Have you heard about Barbenheimer? The films Barbie and Oppenheimer open the same day, July 21. Barbie is the first live-action movie based on the Mattel doll, crafted as a comedy-fantasy/journey of self-discovery. Oppenheimer is a dramatic biopic from director Christopher Nolan about the development of the first nuclear bomb during World War II, via the Manhattan Project headed by J. Robert Oppenheimer.
Barbie and Oppenheimer couldn’t be more different in substance and tone. Yet the simultaneous releases have created the cross-promotional Barbenheimer phenomenon, featuring tons of memes, unofficial t-shirts and mock movie posters.
It has also spurred sales.
In the U.S., AMC Theaters reported that more than 20,000 customers bought advance tickets to showings of both films on the same day. In Canada, Cineplex says 65% of the people who’ve already bought tickets for both films plan to make it a double feature. The director and star of Barbie, Greta Gerwig and Margot Robbie, even posted a photo of them holding Oppenheimer tickets.
Both movies intrigue me, but as a word nerd I like Barbenheimer for another reason. It is what’s called a portmanteau – a blending of the letters, sounds and meanings of two or more words into a new made-up word.
I’ve already used two here: biopic (biography and picture) and Cineplex (cinema and complex). Brunch is a portmanteau (breakfast and lunch). So is motel (motor and hotel), smog (smoke and fog) and anklet (ankle and bracelet). And guesstimate (guess and estimate), hangry (hungry and angry) and frenemy (friend and enemy). And transponder (transmitter and responder), email (electronic and mail) and staycation (stay and vacation).
There are portmanteau dog breeds like the labradoodle (labrador and poodle). Foods like the cronut (croissant and donut). Articles of clothing like the jegging (jeans and leggings). And even a few portmanteau countries like Tanzania (Tanganyika and Zanzibar) and the former Czechoslovakia (Czechia and Slovakia).
The worlds of communications, marketing and media are filled with portmanteau examples. Like advertorial (advertising and editorial), podcast (iPod and broadcast), telemarketing (telephone and marketing), listicle (list and article), fanzine (fan and magazine) and infomercial (information and commercial).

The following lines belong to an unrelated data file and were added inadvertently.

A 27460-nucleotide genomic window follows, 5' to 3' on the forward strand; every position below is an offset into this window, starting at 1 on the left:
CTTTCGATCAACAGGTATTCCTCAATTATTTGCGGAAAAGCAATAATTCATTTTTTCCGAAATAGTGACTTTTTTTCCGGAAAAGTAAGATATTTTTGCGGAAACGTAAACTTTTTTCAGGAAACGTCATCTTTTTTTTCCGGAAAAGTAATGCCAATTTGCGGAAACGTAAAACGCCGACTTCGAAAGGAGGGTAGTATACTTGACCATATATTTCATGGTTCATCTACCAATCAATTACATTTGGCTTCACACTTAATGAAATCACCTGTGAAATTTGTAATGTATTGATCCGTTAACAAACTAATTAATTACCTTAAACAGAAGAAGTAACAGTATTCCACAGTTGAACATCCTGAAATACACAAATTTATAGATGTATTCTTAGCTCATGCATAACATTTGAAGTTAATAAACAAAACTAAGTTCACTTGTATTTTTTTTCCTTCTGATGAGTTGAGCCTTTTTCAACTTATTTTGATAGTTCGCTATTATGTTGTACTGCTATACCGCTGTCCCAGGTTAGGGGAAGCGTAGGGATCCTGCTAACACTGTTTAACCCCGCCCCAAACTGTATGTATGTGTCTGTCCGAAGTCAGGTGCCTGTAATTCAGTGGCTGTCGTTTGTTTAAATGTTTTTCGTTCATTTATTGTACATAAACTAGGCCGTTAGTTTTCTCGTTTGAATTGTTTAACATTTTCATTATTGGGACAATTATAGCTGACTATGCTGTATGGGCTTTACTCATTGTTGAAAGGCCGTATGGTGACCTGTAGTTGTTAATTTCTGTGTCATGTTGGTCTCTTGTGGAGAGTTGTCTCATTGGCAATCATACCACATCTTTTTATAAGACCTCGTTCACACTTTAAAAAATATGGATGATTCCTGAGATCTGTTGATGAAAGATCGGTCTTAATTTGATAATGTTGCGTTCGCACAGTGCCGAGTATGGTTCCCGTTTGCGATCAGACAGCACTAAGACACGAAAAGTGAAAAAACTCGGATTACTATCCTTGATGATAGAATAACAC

Film and TV genres, in addition to the biopic, include the docudrama (documentary and drama), mockumentary (mock and documentary), sitcom (situation and comedy), rom com (romance and comedy) and dramedy (drama and comedy).
Numerous corporate and brand names are also portmanteau mashups: Spotify (spot and identify), Groupon (group and coupon), Yelp (Yellow Pages and help), Travelocity (travel and velocity), Pinterest (pin and interest), Instagram (instant and telegram), Microsoft (microcomputer and software), Paralympics (parallel and Olympics), Intel (integrated and electronics) and Verizon (veritas and horizon).
This usage of portmanteau is credited to Lewis Carroll, a fan of wordplay and author of Alice’s Adventures in Wonderland and Through the Looking-Glass. The latter included this passage, spoken by Humpty Dumpty to Alice: “Well, ‘slithy’ means ‘lithe and slimy.’ ‘Lithe’ is the same as ‘active.’ You see it’s like a portmanteau – there are two meanings packed up into one word.”
That’s a reference to the French word portmanteau, which describes a two-part suitcase and combines the words porte (to carry) and manteau (cloak).
So here’s a blog (web and log) in tribute. And if you’re headed to Barbenheimer (combined running time: 295 minutes), in the spirit of the portmanteau have a fantabulous, funtastic time.
Stuart Foxman is a Toronto-based freelance writer, who helps clients’ products, services, ideas and organizations to come alive. Follow me on Twitter @StuartFoxman, connect with me here on LinkedIn, or check me out at foxmancommunications.com. I would love to hear from you. More original posts coming regularly about communications, information, motivation, writing, branding, creativity, media, marketing, persuasion, messages, learning, etc.
July 19, 2023